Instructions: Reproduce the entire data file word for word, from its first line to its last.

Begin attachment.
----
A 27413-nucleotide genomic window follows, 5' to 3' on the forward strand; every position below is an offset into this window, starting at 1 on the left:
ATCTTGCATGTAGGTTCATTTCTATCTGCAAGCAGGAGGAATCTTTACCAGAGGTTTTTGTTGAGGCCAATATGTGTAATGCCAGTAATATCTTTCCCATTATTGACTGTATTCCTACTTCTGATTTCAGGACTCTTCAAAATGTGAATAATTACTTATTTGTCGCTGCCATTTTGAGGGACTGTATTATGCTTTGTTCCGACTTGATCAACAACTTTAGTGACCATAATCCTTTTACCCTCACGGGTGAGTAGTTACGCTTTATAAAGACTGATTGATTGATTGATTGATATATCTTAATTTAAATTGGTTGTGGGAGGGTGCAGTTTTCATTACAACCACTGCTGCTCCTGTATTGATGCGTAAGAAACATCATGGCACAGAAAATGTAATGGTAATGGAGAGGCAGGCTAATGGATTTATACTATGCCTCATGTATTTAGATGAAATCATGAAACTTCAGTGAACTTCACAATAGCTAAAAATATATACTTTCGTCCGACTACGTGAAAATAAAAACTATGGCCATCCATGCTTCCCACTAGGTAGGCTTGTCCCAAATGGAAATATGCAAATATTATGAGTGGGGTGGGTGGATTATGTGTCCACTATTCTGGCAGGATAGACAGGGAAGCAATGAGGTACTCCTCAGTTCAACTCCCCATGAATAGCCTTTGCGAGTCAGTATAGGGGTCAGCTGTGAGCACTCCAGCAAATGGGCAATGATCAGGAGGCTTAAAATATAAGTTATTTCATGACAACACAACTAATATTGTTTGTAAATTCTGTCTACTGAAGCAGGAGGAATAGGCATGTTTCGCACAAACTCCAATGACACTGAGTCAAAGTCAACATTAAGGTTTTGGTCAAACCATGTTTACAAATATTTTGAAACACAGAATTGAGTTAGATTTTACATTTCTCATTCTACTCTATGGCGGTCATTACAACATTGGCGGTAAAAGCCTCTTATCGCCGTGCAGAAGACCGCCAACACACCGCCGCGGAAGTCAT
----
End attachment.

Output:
A 27413-nucleotide genomic window follows, 5' to 3' on the forward strand; every position below is an offset into this window, starting at 1 on the left:
ATCTTGCATGTAGGTTCATTTCTATCTGCAAGCAGGAGGAATCTTTACCAGAGGTTTTTGTTGAGGCCAATATGTGTAATGCCAGTAATATCTTTCCCATTATTGACTGTATTCCTACTTCTGATTTCAGGACTCTTCAAAATGTGAATAATTACTTATTTGTCGCTGCCATTTTGAGGGACTGTATTATGCTTTGTTCCGACTTGATCAACAACTTTAGTGACCATAATCCTTTTACCCTCACGGGTGAGTAGTTACGCTTTATAAAGACTGATTGATTGATTGATTGATATATCTTAATTTAAATTGGTTGTGGGAGGGTGCAGTTTTCATTACAACCACTGCTGCTCCTGTATTGATGCGTAAGAAACATCATGGCACAGAAAATGTAATGGTAATGGAGAGGCAGGCTAATGGATTTATACTATGCCTCATGTATTTAGATGAAATCATGAAACTTCAGTGAACTTCACAATAGCTAAAAATATATACTTTCGTCCGACTACGTGAAAATAAAAACTATGGCCATCCATGCTTCCCACTAGGTAGGCTTGTCCCAAATGGAAATATGCAAATATTATGAGTGGGGTGGGTGGATTATGTGTCCACTATTCTGGCAGGATAGACAGGGAAGCAATGAGGTACTCCTCAGTTCAACTCCCCATGAATAGCCTTTGCGAGTCAGTATAGGGGTCAGCTGTGAGCACTCCAGCAAATGGGCAATGATCAGGAGGCTTAAAATATAAGTTATTTCATGACAACACAACTAATATTGTTTGTAAATTCTGTCTACTGAAGCAGGAGGAATAGGCATGTTTCGCACAAACTCCAATGACACTGAGTCAAAGTCAACATTAAGGTTTTGGTCAAACCATGTTTACAAATATTTTGAAACACAGAATTGAGTTAGATTTTACATTTCTCATTCTACTCTATGGCGGTCATTACAACATTGGCGGTAAAAGCCTCTTATCGCCGTGCAGAAGACCGCCAACACACCGCCGCGGAAGTCAT